The Double-crested Cormorant is a difficult bird to photograph because of its dark feathers. They are also one of the more interesting birds that I have photographed during my short “birding” hobby. I’ve been going down to Lady Bird Lake (aka Town Lake) in central Austin to practice my bird photography, especially birds in flight. The Double-crested Cormorant is a good bird to practice on because they are so many of them and they come and go with a high degree of frequency. Their take-offs and landings should be part of a comedy show. They tend to crash land and take off running on top of the water. Very interesting to see.
Double-crested Cormorants look better up-close. From afar, their colors are quite dark but up-close they are quire colorful. Their orange-yellow face and aquamarine jewel-like eyes add much color to their dark plumage. Cormorants often stand in the sun with their wings spread out to dry. Years ago, there was actually a big debate on why Cormorants spread their wings in the sun. A scientific study was conducted that analyzed five hypothesis: wing-drying, thermoregulation, balance, intra-specific signaling and as an aid to swallowing fish. All the data pointed to wing-drying… These birds have less freen oil than other birds, so their feathers can get soaked rather than shedding water like a duck. This is why you often see Cormorants float “low” in the water.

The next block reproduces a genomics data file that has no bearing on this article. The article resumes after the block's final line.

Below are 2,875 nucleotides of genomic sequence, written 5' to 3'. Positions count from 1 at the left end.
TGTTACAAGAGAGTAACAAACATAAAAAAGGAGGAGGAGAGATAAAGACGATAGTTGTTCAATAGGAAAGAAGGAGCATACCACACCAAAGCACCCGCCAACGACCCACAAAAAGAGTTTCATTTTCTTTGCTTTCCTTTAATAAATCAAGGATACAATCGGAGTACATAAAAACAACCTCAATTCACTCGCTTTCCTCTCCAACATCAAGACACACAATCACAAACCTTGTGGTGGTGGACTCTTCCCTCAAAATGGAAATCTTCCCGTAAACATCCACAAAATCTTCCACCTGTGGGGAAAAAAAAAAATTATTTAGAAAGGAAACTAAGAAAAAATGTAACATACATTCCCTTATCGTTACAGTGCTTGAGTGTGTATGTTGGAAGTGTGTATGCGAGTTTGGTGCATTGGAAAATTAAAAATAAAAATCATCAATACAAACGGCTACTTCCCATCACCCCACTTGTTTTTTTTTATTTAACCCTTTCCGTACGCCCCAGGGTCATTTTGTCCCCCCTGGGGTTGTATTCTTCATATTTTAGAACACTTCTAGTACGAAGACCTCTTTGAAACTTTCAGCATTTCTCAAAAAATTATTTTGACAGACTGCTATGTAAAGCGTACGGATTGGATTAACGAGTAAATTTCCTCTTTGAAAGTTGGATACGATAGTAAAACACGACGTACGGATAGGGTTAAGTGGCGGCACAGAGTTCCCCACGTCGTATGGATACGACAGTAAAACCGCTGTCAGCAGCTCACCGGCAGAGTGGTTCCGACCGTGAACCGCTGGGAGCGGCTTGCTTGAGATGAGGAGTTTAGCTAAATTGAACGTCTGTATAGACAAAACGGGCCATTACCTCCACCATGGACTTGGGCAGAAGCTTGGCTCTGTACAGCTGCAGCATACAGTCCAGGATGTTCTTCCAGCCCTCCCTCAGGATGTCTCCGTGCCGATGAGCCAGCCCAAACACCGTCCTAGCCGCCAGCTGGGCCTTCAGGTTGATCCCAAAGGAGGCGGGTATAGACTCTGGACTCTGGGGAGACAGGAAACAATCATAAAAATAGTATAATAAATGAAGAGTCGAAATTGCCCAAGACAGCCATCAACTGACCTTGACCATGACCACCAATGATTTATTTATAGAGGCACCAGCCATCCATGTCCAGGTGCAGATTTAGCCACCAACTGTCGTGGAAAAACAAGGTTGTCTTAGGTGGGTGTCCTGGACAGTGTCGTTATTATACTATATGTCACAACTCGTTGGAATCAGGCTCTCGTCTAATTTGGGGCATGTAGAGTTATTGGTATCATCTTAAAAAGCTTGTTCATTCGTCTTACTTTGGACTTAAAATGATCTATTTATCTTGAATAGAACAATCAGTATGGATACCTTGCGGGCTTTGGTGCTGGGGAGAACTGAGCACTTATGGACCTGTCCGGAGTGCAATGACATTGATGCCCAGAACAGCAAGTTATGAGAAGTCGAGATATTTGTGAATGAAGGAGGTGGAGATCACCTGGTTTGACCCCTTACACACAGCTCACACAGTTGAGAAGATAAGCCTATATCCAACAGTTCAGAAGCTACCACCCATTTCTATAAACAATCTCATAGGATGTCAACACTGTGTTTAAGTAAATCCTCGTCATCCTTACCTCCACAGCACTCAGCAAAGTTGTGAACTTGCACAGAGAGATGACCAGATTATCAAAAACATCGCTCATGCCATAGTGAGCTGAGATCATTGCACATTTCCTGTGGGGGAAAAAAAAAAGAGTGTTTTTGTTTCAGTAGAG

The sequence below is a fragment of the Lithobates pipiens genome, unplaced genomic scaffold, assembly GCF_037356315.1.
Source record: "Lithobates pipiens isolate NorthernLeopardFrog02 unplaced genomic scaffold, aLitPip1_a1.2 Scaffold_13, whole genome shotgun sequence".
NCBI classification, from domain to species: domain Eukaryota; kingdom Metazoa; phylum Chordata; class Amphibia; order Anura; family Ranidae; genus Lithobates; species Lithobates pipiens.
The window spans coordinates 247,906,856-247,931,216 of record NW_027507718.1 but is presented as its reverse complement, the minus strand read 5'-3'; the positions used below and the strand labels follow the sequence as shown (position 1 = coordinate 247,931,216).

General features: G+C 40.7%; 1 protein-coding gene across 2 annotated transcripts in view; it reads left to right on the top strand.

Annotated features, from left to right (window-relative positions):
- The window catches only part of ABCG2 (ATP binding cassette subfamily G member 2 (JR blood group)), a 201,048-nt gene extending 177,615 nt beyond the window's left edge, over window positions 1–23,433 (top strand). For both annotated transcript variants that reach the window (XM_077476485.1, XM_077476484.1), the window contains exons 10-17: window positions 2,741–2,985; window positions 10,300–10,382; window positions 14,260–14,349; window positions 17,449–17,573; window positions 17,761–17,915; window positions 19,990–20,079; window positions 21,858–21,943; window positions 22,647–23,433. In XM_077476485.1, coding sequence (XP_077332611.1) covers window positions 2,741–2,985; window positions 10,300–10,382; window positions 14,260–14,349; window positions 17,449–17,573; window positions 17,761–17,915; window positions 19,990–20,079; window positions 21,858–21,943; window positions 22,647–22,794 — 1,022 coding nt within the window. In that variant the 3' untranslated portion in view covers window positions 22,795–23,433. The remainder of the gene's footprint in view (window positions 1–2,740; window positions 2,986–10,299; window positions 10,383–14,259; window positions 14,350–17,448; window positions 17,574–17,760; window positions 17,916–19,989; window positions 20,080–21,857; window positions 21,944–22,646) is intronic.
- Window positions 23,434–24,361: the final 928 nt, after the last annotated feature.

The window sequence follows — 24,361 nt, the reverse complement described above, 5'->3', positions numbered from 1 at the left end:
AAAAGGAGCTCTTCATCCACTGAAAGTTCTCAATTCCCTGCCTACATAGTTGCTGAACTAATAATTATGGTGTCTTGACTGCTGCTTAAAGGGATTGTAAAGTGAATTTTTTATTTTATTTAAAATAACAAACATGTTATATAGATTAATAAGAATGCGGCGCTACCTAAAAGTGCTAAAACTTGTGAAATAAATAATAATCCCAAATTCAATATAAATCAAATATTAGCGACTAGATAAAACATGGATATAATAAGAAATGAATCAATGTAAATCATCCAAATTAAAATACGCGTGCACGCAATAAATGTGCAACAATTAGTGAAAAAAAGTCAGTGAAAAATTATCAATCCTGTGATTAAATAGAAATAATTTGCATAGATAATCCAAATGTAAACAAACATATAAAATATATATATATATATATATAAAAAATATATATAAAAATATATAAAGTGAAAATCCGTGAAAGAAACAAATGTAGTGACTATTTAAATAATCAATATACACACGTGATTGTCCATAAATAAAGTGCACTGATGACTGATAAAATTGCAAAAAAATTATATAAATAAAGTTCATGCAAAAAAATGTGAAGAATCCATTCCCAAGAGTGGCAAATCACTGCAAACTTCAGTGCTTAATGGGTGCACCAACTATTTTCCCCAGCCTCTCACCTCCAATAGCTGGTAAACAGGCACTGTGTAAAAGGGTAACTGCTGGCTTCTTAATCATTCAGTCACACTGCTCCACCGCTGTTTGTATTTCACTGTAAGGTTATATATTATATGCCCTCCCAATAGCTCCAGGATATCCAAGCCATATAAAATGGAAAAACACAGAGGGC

This image was taken with my Canon EOS 5DS using my Sigma 150-600mm f/5-6.3 Sports Lens set on 600mm. The camera was set on Manual mode with the aperture set at f/8, shutter speed at 1/1250th of a second and the ISO set at 800. This is a single image processed in Lightroom.
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© 2016 T. Kahler Photography
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